The 9th auto show that starts next month in the Capital will be the largest in Asia in terms of space—the first time India has overtaken well-known shows such as the Tokyo Motor Show and equalled that of Shanghai, spurred by the country’s economic boom and rising appetite for vehicles.
The auto exhibition will cover 140,000 sq. m of space, said the organizer, the Confederation of Indian Industry (CII), an industry lobby. This compares with almost the same amount of space at the Shanghai show and 40,000 sq. m of the Tokyo Motor Show. China is the world’s fastest growing automobile market.
“All the places where hangars can be constructed are being taken,” said Gurpal Singh, deputy director general of CII. “Lots of people are still queuing up for space.”
A January 2006 picture of the 8th New Delhi Auto Expo. Orders worth Rs538 crore were placed during this show
As a result, organizers are scrambling to create temporary structures over all available space including water bodies and taking over reserved spaces allocated to Indian states at Pragati Maidan, a popular venue for exhibitions. This auto expo will see more than 2,000 participants compared with 1,200 in 2006, as Indian and overseas auto makers and component makers get together to display their wares to tap more customers in Asia’s third largest automobile market. Those in the queue for space will get it on a first-come, first-served basis.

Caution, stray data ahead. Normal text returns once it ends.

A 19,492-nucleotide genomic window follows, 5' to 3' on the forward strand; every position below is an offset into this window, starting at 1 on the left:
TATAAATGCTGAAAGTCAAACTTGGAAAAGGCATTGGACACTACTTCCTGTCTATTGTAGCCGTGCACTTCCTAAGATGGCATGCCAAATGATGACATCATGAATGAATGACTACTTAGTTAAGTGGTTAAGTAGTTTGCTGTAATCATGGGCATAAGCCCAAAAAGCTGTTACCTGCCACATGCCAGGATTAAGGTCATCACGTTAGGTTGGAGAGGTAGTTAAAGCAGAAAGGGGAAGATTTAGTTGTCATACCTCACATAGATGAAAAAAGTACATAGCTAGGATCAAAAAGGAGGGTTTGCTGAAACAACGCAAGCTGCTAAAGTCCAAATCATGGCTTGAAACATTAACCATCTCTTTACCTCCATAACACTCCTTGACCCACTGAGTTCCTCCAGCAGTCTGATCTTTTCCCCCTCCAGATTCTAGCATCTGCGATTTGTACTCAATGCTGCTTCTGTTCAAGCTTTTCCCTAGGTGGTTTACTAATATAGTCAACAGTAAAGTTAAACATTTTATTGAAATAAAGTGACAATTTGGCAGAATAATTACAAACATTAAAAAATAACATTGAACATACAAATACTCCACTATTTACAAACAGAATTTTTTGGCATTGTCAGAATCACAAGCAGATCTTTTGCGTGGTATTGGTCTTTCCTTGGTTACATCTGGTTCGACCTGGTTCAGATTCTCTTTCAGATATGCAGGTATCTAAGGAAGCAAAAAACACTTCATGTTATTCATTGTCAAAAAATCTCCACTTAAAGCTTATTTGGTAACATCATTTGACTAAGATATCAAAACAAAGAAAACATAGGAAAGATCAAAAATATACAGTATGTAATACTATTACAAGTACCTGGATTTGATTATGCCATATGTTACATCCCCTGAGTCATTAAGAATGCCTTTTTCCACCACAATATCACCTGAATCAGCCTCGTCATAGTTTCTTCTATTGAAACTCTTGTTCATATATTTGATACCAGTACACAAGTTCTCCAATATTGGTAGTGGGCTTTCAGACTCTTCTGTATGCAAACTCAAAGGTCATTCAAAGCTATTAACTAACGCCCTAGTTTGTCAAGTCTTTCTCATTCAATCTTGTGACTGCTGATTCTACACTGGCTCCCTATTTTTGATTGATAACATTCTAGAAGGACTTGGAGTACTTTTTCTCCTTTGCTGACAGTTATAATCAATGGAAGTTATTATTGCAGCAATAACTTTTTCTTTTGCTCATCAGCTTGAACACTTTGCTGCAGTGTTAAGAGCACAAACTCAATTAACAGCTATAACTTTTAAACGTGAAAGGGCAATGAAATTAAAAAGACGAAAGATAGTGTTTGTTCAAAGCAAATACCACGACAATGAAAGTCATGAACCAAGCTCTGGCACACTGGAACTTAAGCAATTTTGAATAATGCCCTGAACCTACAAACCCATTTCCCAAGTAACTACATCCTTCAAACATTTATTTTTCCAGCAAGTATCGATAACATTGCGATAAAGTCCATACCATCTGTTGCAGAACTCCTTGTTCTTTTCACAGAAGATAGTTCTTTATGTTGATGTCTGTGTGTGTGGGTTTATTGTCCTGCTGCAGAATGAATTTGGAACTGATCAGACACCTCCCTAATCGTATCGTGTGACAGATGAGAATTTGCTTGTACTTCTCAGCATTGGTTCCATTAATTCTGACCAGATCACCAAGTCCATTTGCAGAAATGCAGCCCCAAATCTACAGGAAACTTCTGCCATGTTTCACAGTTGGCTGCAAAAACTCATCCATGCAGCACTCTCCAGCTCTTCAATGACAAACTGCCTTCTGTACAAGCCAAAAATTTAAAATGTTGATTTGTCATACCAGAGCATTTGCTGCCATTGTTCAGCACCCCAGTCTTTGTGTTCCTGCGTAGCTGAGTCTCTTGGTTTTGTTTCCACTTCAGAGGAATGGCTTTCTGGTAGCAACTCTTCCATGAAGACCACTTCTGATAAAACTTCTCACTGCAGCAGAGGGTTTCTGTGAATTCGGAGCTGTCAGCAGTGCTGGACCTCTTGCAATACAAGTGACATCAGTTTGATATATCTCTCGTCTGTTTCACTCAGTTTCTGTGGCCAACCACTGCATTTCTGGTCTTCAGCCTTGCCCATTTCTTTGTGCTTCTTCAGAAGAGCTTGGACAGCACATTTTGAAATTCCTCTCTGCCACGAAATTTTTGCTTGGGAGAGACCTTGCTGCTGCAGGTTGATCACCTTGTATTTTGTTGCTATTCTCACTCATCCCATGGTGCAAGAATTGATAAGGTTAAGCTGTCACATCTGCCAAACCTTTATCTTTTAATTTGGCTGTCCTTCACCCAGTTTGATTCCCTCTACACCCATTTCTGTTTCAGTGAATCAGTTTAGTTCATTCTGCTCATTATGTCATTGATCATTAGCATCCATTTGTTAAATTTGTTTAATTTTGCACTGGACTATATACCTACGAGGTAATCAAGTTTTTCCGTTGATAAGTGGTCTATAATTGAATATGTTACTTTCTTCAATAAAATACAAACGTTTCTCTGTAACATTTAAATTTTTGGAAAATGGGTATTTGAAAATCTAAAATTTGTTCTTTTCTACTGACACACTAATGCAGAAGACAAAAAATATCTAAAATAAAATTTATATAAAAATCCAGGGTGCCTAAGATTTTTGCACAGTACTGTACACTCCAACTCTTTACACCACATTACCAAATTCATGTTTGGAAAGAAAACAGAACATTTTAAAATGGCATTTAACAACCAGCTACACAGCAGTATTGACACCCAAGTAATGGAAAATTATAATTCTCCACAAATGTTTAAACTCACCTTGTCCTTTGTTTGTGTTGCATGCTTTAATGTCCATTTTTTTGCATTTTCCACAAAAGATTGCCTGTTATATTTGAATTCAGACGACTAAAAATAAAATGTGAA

The prices for stalls vary depending on their size and where in the venue they are located. This could cost as little as Rs6,600 per sq. m for domestic exhibitors to Rs12,000 per sq.m for overseas companies.
The auto show is expected to see as many as 30 new car launches this year. The much awaited Rs1 lakh car from Tata Motors Ltd, slated to be the country’s cheapest, as well as Maruti Suzuki India Ltd’s concept car A-Star, to be made in India for the European and local market, will be unveiled.
“There is going to be a lot of excitement this year with new players entering the market and existing companies coming out with products that are going to change the rules of the game,” said V.G. Ramakrishnan, director (automotive and transport practice), South Asia and Middle East, Frost & Sullivan, a consulting firm.
Despite lending rates that are at a five-year high—this has hurt growth in the current fiscal—the Indian automobile market has seen double-digit growth in the past several years as a robust economic expansion puts more money into people’s wallets enabling them to buy cars and houses.
Sales of automobiles totalled nearly 1.4 million units in 2006-07 from 551,365 units a decade ago as the number of manufacturers in the country increased to 14.
In the past two years, several international auto makers including Volkswagen AG and Nissan Motor Co. have announced their intention to spend Rs60,000 crore in building new factories. The car market alone is set to triple to three million units a year by 2015, according to the Society of Indian Automobile Manufacturers, an industry group.
This is the first time that the New Delhi Auto Expo will be accredited to the Organisation Internationale des Constructeurs d’Automobiles (Oica), an international industry group, said the organizers. Oica will include the Delhi show in its calendar of international shows and this will also draw in more international companies and overseas business delegations as the organization will promote the show to its members, said Singh.
Business delegations are especially important for component manufacturers as they get to exhibit their products and book orders over a short period of time. In the last auto show in Delhi, there were more than 130,000 trade enquiries and orders worth Rs538 crore were booked, according to statistics provided by CII.
Ammar Master in Mumbai contributed to this story.